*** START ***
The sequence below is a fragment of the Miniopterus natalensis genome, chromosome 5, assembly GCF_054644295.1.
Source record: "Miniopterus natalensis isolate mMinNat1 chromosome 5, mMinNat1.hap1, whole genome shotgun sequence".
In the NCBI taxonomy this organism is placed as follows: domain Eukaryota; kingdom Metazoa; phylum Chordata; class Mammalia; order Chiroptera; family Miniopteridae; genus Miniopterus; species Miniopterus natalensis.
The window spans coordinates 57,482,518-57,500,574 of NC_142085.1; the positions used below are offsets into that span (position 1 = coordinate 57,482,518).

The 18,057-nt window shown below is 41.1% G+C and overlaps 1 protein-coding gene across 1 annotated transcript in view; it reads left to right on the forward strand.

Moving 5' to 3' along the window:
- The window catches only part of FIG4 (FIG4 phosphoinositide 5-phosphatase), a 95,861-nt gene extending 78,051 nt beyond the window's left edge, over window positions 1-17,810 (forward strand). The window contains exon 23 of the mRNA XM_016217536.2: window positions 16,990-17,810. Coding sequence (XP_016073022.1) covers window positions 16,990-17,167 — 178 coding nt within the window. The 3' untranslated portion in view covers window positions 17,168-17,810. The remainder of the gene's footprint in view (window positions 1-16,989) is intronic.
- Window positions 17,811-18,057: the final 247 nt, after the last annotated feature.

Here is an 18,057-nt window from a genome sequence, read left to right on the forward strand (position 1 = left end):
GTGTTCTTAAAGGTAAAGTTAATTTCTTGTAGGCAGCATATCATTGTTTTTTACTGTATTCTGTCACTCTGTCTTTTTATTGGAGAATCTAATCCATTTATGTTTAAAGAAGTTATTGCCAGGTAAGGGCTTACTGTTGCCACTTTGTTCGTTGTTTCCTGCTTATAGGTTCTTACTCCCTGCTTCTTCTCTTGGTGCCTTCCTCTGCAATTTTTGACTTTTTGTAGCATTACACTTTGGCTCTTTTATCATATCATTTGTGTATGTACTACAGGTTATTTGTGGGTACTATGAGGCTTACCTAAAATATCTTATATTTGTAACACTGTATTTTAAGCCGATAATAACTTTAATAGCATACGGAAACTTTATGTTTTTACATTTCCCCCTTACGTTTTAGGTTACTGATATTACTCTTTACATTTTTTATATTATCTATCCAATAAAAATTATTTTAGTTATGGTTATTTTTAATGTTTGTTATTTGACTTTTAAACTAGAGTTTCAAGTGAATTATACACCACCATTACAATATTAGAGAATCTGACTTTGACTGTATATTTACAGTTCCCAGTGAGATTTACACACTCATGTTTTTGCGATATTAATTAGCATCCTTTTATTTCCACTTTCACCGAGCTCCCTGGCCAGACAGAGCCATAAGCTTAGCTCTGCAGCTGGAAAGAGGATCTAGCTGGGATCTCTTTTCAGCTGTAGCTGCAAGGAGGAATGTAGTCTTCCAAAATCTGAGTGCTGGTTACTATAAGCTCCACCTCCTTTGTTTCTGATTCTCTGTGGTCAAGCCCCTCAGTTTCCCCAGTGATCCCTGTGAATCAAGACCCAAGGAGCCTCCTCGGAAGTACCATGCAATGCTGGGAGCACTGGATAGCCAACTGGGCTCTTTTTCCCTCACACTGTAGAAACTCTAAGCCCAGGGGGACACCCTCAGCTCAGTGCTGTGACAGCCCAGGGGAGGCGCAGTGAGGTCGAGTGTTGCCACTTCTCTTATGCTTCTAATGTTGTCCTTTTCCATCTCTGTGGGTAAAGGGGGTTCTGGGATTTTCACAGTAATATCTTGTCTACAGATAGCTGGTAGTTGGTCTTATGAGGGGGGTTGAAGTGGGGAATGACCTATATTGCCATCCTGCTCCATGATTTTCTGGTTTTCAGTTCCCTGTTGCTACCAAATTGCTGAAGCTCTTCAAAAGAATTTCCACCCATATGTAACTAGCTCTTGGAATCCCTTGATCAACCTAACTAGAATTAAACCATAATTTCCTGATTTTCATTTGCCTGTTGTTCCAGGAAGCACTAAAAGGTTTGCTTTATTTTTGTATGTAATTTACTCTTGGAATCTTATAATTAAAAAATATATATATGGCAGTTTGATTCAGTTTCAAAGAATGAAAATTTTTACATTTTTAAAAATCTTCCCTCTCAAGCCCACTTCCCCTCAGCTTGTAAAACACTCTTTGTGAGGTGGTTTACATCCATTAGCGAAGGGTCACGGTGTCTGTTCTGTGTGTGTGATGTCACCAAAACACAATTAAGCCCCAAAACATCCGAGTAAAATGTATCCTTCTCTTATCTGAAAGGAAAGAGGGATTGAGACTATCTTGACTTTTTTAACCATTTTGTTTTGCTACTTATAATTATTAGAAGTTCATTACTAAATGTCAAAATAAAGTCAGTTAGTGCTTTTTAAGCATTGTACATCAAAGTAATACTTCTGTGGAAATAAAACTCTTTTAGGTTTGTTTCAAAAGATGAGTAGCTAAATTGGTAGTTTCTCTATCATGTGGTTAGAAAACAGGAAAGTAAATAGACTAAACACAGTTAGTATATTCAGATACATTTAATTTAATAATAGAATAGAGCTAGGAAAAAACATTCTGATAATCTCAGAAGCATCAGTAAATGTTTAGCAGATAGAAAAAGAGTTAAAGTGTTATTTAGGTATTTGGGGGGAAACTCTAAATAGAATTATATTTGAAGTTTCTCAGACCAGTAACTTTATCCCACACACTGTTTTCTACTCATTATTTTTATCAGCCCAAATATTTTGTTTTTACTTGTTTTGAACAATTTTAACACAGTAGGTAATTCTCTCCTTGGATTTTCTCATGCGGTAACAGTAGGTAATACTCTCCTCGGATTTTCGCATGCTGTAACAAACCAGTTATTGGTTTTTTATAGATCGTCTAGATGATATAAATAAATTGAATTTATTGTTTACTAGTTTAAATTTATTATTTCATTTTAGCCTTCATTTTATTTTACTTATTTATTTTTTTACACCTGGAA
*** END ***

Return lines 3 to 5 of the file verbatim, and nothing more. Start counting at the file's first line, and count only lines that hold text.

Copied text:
In the NCBI taxonomy this organism is placed as follows: domain Eukaryota; kingdom Metazoa; phylum Chordata; class Mammalia; order Chiroptera; family Miniopteridae; genus Miniopterus; species Miniopterus natalensis.
The window spans coordinates 57,482,518-57,500,574 of NC_142085.1; the positions used below are offsets into that span (position 1 = coordinate 57,482,518).

The 18,057-nt window shown below is 41.1% G+C and overlaps 1 protein-coding gene across 1 annotated transcript in view; it reads left to right on the forward strand.